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Old 06-04-2019, 05:14 PM   #1
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Electric Room Contents

Anyone have pics of their "electric" room. What all goes in it, inverter, main breaker box, fuse block, charge controller, and some wires. How much space do I need?
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Old 06-04-2019, 05:31 PM   #2
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This is the initial layout of our components. The inverter is hidden in the old tool chest, with appropriate venting. The 110v breaker box is to the left (top) and solar charge controller is just below that. I have added a 12v panel below that as well as a kill switch for the solar. The batteries are in the box below everything. I'll get an updated picture with all the wires in place.
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Old 06-04-2019, 07:44 PM   #3
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I got this cabinet for $20 and thought it could be used to house the electrics. John doesn't think it's a good idea, but I can't understand why. There's plenty of room for everything I can think of that goes in it. I would mount the inverter on the bottom after trimming the unit to fit. I'll mount everything on a wall panel behind the unit and remove the panel on the back.
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Old 06-04-2019, 11:15 PM   #4
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I got this cabinet for $20 and thought it could be used to house the electrics. John doesn't think it's a good idea, but I can't understand why. There's plenty of room for everything I can think of that goes in it. I would mount the inverter on the bottom after trimming the unit to fit. I'll mount everything on a wall panel behind the unit and remove the panel on the back.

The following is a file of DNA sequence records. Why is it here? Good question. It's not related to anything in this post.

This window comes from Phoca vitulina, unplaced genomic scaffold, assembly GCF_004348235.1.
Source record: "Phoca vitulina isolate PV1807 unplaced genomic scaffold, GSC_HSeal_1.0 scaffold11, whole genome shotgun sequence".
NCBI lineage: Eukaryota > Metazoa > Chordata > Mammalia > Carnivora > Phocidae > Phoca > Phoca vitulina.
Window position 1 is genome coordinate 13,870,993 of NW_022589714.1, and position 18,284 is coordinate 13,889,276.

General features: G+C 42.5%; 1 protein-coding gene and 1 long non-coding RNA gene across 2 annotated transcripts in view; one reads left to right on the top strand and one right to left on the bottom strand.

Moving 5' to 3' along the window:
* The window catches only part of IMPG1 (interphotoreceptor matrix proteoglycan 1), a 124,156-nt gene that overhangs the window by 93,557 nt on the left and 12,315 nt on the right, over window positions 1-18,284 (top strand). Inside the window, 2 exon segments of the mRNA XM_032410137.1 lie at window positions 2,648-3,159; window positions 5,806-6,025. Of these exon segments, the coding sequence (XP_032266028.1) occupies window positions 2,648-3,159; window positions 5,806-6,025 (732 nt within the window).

I've found that the more free air circulation you have, the cooler your equipment stays, and the longer it tends to last. If you DO use the cabinet, drill some vent holes in the top and sides - the hot air will find it's way out, as long as there's an opening for ambient air to replace it.

I'm almost tempted to say that the cabinet (even if you remove the back panel) will end up taking up more floor space then you need for it. It would work okay, but you'd have a 16" cabinet instead of 5" of stuff bolted to the wall.
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Old 06-05-2019, 12:00 AM   #5
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I've found that the more free air circulation you have, the cooler your equipment stays, and the longer it tends to last. If you DO use the cabinet, drill some vent holes in the top and sides - the hot air will find it's way out, as long as there's an opening for ambient air to replace it.

I'm almost tempted to say that the cabinet (even if you remove the back panel) will end up taking up more floor space then you need for it. It would work okay, but you'd have a 16" cabinet instead of 5" of stuff bolted to the wall.
Show me yours.
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Old 06-05-2019, 12:16 AM   #6
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Show me yours.

I don't have one yet.

My poorly articulated point was that if you put the equipment in the bottom part with the shelves, it's going to overheat. No air flow between the shelves.

If you mount it on the wall/the back panel of the top of the cabinet, then you're putting in a cabinet that's fairly deep for equipment that only hangs a few inches off the wall, and you're using up floor space.
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Old 06-05-2019, 11:06 AM   #7